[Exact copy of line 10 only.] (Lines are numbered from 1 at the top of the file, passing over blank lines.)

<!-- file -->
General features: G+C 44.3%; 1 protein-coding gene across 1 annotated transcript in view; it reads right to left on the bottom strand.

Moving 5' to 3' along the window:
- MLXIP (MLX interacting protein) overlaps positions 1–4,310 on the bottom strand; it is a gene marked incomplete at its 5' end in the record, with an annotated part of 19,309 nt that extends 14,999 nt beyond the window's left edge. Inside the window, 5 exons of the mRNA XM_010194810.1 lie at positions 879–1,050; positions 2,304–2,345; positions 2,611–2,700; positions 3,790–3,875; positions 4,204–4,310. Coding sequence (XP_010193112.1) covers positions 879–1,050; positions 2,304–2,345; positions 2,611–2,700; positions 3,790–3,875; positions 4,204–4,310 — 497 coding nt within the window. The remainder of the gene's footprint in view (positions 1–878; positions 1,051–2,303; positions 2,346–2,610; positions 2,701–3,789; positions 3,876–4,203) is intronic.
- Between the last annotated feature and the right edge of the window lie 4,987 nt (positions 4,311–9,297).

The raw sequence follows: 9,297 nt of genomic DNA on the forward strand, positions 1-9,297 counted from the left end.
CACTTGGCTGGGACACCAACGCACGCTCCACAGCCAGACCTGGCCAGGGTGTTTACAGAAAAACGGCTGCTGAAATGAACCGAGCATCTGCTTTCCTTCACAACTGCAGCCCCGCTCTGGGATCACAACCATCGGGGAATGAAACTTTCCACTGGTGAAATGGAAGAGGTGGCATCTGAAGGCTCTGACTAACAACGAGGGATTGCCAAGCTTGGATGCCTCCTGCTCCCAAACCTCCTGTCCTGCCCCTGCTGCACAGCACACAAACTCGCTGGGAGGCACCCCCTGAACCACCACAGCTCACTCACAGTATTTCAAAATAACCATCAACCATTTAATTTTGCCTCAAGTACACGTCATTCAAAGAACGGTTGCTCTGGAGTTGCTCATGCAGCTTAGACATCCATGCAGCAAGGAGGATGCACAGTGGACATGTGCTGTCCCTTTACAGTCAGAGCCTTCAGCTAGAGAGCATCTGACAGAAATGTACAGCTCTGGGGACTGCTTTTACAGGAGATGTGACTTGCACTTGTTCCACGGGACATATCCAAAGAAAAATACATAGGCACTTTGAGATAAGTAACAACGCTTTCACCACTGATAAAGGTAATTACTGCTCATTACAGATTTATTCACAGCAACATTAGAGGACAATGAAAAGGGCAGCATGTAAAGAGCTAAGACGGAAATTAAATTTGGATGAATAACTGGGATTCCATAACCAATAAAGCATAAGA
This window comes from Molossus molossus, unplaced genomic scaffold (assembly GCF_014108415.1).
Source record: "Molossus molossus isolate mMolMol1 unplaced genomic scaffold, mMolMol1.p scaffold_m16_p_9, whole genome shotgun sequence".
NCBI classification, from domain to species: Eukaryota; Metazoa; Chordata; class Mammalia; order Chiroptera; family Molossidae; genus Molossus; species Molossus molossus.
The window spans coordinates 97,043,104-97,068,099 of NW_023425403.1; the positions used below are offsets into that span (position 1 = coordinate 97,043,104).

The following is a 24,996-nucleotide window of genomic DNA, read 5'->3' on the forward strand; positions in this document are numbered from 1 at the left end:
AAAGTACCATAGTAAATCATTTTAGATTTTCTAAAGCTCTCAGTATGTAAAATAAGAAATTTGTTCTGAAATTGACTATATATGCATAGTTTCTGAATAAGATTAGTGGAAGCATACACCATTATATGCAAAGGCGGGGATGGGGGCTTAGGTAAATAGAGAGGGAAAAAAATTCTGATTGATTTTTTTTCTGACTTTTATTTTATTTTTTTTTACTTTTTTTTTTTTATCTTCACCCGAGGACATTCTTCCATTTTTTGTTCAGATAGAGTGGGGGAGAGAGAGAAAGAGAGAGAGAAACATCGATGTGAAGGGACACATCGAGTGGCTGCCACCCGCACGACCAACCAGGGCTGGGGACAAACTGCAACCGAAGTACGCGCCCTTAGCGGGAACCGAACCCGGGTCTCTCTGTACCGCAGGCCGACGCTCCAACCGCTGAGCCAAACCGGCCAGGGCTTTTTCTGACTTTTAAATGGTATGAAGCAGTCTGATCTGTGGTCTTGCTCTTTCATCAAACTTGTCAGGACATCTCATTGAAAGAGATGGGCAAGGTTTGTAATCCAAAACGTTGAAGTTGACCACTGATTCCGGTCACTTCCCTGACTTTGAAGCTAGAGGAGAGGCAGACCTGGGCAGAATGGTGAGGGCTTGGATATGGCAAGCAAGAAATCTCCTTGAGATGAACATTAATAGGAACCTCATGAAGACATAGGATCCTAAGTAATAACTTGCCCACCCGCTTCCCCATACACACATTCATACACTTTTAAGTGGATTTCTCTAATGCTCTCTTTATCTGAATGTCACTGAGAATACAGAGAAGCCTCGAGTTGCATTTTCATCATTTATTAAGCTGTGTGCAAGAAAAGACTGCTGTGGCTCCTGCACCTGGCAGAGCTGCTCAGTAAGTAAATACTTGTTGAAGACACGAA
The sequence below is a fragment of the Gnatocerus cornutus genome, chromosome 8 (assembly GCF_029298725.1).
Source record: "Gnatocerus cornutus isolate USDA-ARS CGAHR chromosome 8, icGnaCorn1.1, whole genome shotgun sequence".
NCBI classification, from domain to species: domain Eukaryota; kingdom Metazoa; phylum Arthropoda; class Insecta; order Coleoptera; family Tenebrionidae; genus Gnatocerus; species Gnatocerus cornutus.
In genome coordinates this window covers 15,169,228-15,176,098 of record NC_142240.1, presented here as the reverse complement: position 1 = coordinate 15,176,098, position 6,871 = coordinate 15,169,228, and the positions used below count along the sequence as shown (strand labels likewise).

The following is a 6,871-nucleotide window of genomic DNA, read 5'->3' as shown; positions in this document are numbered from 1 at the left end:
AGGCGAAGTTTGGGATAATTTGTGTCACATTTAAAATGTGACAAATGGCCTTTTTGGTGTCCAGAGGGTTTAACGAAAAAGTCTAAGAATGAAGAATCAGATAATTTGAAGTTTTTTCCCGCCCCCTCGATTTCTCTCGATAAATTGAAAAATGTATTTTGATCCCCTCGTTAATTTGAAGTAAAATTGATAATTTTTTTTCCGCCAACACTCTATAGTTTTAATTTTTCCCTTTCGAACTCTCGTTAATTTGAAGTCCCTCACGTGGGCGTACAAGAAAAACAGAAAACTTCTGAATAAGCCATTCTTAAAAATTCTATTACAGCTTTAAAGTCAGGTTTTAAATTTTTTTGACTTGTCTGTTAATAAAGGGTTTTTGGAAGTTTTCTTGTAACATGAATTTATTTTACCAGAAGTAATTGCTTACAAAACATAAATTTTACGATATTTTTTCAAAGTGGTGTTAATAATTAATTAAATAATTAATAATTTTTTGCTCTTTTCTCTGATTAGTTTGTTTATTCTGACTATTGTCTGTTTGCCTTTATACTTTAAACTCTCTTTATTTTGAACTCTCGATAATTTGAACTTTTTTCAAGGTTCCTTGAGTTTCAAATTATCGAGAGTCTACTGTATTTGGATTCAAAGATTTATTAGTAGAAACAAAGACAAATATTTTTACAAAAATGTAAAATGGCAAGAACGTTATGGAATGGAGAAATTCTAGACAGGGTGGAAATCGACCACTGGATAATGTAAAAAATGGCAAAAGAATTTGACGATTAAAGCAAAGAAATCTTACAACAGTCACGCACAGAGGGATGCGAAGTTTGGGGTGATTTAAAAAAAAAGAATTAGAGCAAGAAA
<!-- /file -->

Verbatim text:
The window spans coordinates 97,043,104-97,068,099 of NW_023425403.1; the positions used below are offsets into that span (position 1 = coordinate 97,043,104).